Russia is facing calls to be booted out of the international sport after the clearance of Russian figure skater Kamila Valieva to compete at the Winter Olympics despite her doping scandal.
The 15-year old figure skater, who has tested positive for heart drug Trimetazidine, was cleared to continue to compete at the Beijing Winter Olympics despite failing a drug test, the Court of Arbitration for Sport ruled on Monday.
“On the basis of the very limited facts of this case, and after consideration of the relevant legal issues, [the court] has determined that no provisional suspension should be imposed on the Athlete,” CAS said in a two-page decision.
Denying Valieva a chance to compete “would cause her irreparable harm,” the court said.
It was revealed on Friday that 15-year-old Valieva tested positive for a banned drug in December ahead of the Russian Figure Skating Championships, according to the International Testing Agency.
“The late notification is extremely unfortunate, as it affects not only the athlete, but also the organizers of the Olympic Winter Games,” Matthieu Reeb, director-general of CAS, said in a press conference in Beijing on Monday. “In other words, we would not have this case and I would not be here if these anti-doping test procedures would have been completed in one week or 10 days, as it is generally the case, for example, at the Olympic Games.”
Valieva tested positive for trimetazidine, a heart medication, in a sample tested at a World Anti-Doping Agency accredited lab, according to the International Testing Agency. The drug is classified by WADA as a hormone and metabolic modulator, according to the ITA.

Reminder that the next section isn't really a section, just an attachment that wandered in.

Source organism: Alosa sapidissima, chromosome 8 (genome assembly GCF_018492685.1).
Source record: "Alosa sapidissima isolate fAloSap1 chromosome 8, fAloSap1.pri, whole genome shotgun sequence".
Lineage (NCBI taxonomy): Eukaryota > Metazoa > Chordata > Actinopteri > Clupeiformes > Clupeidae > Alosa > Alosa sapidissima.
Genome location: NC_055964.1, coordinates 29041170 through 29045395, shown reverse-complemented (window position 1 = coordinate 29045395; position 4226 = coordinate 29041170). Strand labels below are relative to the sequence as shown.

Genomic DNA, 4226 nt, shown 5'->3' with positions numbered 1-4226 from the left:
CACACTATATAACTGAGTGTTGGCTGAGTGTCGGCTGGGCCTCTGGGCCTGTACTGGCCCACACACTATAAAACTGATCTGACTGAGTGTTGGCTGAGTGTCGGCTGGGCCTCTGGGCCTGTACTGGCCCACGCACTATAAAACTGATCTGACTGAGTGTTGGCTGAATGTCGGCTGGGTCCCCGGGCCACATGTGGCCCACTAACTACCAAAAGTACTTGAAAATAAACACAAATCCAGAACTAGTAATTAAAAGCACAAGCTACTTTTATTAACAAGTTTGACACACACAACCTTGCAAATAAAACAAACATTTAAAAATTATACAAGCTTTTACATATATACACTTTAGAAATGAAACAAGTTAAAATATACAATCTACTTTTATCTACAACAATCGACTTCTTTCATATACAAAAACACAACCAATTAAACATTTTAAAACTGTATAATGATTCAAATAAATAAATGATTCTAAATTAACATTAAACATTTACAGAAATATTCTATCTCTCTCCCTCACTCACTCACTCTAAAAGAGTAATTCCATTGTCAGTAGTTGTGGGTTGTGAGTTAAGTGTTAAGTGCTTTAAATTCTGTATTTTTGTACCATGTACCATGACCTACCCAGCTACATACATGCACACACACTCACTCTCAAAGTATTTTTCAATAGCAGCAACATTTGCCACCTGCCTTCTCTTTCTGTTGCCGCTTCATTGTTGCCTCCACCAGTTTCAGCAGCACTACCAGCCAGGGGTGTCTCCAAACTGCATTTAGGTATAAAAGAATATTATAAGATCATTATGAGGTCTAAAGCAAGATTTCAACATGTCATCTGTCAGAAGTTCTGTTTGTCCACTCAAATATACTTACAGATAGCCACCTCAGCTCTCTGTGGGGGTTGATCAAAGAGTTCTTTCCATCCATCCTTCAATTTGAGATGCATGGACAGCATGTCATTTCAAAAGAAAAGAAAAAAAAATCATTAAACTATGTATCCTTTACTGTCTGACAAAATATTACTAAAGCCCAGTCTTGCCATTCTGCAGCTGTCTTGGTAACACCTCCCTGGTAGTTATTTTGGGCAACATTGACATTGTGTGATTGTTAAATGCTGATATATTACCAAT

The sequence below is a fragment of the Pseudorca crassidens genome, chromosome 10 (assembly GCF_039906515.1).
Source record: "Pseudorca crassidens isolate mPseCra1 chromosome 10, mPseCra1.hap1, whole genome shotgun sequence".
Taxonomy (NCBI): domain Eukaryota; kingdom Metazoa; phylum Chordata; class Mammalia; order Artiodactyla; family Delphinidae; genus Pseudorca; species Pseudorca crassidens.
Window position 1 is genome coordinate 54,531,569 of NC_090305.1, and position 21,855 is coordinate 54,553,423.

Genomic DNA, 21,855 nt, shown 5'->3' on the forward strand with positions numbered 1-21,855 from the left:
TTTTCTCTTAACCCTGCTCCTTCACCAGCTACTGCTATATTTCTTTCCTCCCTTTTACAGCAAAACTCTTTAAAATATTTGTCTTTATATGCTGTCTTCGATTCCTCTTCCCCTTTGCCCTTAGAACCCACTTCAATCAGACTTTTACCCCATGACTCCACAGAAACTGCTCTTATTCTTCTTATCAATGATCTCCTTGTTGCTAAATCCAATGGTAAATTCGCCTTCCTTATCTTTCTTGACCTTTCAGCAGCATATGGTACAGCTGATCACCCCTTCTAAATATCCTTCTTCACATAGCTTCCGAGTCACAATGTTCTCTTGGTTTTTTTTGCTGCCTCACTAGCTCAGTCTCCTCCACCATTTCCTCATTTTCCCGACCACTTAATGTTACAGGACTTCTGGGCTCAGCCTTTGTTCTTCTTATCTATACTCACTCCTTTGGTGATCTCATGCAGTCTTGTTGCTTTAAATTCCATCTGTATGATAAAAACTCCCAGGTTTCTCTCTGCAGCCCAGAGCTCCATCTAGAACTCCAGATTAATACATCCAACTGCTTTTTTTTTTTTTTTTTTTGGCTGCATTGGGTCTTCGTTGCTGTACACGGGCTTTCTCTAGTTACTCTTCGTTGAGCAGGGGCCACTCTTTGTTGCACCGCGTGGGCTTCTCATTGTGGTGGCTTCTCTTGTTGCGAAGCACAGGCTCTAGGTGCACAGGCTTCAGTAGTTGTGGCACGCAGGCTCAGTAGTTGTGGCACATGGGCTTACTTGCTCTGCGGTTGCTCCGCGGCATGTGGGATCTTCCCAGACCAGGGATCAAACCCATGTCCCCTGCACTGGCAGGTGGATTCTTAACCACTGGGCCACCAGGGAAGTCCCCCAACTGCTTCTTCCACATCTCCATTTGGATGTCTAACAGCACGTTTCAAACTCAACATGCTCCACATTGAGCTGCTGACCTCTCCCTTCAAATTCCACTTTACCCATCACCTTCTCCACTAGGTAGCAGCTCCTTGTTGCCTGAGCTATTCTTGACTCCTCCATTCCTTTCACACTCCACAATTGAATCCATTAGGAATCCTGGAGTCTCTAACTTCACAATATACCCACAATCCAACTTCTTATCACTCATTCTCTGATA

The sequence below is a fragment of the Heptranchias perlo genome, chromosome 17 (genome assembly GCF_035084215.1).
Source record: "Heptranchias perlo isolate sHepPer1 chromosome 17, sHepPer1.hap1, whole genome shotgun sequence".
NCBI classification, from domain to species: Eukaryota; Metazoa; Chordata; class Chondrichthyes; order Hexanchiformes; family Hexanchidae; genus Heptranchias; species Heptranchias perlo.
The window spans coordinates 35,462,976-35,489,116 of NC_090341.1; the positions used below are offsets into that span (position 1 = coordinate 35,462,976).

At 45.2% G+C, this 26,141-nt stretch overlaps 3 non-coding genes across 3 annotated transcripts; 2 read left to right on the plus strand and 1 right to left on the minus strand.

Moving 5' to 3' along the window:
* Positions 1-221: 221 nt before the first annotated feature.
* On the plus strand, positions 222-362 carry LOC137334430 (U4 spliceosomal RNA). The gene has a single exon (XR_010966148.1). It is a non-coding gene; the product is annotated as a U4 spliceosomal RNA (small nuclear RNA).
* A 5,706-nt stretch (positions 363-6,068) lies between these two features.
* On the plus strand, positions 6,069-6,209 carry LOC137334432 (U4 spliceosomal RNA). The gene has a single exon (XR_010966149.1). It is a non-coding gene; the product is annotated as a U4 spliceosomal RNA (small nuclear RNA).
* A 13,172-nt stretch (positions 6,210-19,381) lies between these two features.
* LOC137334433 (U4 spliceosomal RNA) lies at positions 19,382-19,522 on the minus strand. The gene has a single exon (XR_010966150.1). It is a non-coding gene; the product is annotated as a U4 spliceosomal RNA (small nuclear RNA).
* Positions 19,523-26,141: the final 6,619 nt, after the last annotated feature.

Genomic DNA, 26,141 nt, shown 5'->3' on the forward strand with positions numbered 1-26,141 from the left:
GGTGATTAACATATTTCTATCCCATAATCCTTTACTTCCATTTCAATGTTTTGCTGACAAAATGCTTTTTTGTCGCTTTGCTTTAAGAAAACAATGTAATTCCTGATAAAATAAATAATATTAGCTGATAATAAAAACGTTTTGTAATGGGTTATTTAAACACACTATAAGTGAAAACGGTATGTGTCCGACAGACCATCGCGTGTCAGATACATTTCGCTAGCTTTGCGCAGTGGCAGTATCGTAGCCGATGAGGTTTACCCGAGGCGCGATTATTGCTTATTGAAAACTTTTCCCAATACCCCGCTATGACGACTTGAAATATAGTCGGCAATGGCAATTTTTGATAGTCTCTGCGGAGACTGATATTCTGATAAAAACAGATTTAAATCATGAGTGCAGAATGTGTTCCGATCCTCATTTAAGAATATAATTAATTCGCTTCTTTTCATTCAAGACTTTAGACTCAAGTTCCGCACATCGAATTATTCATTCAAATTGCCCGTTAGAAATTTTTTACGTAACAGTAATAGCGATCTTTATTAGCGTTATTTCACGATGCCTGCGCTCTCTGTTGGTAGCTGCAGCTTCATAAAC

The Russian Anti-Doping Agency was notified of the result of the test on Feb. 8, one day after the Team Event ended, according to the International Testing Agency. Valieva was provisionally suspended from participating in the Olympics, the ITA said. She is scheduled to participate in the women’s singles event on Feb. 15
Travis Tygart, head of the US Anti-Doping Agency, said Russia had “hijacked the competition” and again “stolen the moment from clean athletes”.
International athlete-led pressure group Global Athlete declared that Valieva being found to have a performance-enhancing substance in her system is “evidence of abuse of a minor”.
“The doping of minor athletes must be stopped,” GA demanded. “It is unacceptable that these risks have been placed on a 15-year old.
“Any country that systematically dopes its athletes cannot be allowed to participate in international sport.”
GA contends it is “blatantly clear” Valieva would never have found herself in this position had the World Anti-Doping Agency (WADA), International Olympic Committee (IOC) and CAS “done their jobs” and banned Russia from global sport.
“Russia has never been incentivised to reform because sport leaders favoured politics over principle and rebranding over banning,” it said.
“Athletes have lost confidence in the global anti-doping system.”